• Spread the word

Posts Tagged East Africa

Meet Leslie Wainger: Serengeti Safari Sweepstakes Winner

AWF safari sweepstakes winner Leslie Wainger with a sloth

Hello, fellow AWF members and wildlife enthusiasts. I want to start by thanking you for reading along with me as I blog about the amazing trip I’ll be taking thanks to AWF’s generosity and the kind of luck that strikes once in a lifetime (if it strikes at all).

Continue reading

Sam Delves into Kenyan Culture

Maasai men

So we have now left the direct training part of the program and are now in what I think of as the go-around-asking-people-for-interesting-things-to-do phase.

Continue reading

A Bank in the Mountains

After this brief return to Nairobi, George, Theo, and I were then sent out to the Samburu Heartland (also in Kenya but located north of Nairobi). This held a special interest for me as I visited this area on a short safari six years ago and fell in love with it. In fact, when I returned to England after that first visit was when I started learning basic Swahili (which turned out to be a fairly good move, all things considered).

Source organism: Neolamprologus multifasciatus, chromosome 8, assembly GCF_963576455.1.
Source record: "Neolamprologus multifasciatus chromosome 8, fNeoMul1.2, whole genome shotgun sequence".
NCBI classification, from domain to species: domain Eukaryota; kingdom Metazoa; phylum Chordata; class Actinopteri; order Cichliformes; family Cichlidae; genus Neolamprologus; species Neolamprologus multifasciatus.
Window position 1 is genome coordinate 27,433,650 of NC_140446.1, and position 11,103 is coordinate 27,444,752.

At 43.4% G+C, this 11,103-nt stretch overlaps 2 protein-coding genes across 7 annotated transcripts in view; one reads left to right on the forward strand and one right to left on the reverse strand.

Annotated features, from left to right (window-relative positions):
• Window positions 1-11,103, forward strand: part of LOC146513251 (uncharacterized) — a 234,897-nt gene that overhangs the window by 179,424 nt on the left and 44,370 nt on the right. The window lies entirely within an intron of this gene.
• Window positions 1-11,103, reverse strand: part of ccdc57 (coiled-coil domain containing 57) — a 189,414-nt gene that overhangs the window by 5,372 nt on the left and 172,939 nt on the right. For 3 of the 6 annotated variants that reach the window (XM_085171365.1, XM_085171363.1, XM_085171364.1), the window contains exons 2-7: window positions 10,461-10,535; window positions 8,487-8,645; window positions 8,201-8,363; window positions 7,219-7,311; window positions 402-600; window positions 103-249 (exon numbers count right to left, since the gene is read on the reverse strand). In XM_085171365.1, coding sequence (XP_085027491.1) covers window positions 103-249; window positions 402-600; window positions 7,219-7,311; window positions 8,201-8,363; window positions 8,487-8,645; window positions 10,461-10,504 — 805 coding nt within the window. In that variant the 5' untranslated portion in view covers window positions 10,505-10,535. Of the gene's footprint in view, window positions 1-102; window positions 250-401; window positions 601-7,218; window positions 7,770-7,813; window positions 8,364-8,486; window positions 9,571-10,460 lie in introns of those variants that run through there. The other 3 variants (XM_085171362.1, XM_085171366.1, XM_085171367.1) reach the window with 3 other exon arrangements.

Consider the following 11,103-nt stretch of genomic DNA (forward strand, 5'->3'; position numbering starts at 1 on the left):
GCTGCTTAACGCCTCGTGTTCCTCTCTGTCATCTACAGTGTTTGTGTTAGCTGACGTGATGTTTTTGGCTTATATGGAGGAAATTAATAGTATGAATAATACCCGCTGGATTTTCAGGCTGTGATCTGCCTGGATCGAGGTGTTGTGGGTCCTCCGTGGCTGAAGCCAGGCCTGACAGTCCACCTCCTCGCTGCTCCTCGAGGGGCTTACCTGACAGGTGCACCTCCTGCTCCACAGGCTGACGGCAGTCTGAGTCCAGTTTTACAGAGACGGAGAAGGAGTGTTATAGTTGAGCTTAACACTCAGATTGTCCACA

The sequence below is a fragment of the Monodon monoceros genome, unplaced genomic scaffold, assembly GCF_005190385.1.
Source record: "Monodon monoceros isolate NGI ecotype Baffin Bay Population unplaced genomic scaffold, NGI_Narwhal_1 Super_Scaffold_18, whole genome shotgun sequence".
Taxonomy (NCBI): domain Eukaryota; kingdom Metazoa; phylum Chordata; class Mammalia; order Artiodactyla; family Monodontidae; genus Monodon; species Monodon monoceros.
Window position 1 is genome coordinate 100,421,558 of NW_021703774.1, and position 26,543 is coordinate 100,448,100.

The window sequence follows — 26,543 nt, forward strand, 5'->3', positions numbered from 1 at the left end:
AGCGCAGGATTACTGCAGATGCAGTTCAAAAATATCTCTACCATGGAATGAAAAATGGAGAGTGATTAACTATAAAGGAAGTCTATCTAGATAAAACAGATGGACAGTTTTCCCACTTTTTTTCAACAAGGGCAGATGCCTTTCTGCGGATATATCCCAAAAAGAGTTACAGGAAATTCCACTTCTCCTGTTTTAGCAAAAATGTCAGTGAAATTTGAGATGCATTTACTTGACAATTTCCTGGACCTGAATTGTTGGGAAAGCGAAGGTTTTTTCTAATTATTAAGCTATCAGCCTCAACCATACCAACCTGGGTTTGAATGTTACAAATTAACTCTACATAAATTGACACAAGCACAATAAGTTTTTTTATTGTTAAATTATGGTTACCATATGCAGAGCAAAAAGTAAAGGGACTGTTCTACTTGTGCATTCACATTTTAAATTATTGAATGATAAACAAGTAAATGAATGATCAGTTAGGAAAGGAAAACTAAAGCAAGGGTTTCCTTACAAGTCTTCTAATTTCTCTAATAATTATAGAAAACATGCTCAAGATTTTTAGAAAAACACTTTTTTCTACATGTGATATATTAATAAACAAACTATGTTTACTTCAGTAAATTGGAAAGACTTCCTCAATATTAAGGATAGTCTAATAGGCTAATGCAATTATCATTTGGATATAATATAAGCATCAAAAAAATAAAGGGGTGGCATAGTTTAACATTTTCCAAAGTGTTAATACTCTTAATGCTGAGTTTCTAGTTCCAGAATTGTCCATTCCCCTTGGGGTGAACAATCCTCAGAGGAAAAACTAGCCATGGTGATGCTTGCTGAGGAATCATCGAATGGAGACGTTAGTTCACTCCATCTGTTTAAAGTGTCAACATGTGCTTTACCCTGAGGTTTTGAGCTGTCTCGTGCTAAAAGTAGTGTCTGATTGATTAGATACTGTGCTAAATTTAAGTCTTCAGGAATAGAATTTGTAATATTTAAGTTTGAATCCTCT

Continue reading

George Okwaro: Conservation Management Trainee and Conservation Scholar

Conservation Management Trainees, George (left) and Sam

The undulating hills laced with eucalyptus and Markhamia lutea trees, peaks of granite rocks, and green valleys of corn and Napier grass I see in western Kenya today are now a pale shadow of the lush green hills and valleys, bushy grazing fields, and slowly flowing rivers that adorned the area 31 years ago when l was born.

Continue reading

Africa's Rhinos Face Poaching Crisis

By Peter Knights, Executive Director of WildAid

Experts in rhino conservation met last week in Nairobi convened by the African Wildlife Foundation (AWF) and Kenya Wildlife Service (KWS) in response to a rhino poaching epidemic gripping South Africa and Zimbabwe, which reached a record high in 2011—poaching in South Africa alone leapt up 33% in just a year, with an estimated 448 rhinos killed for their horns compared to 13 killed in 2007.

Continue reading

Pages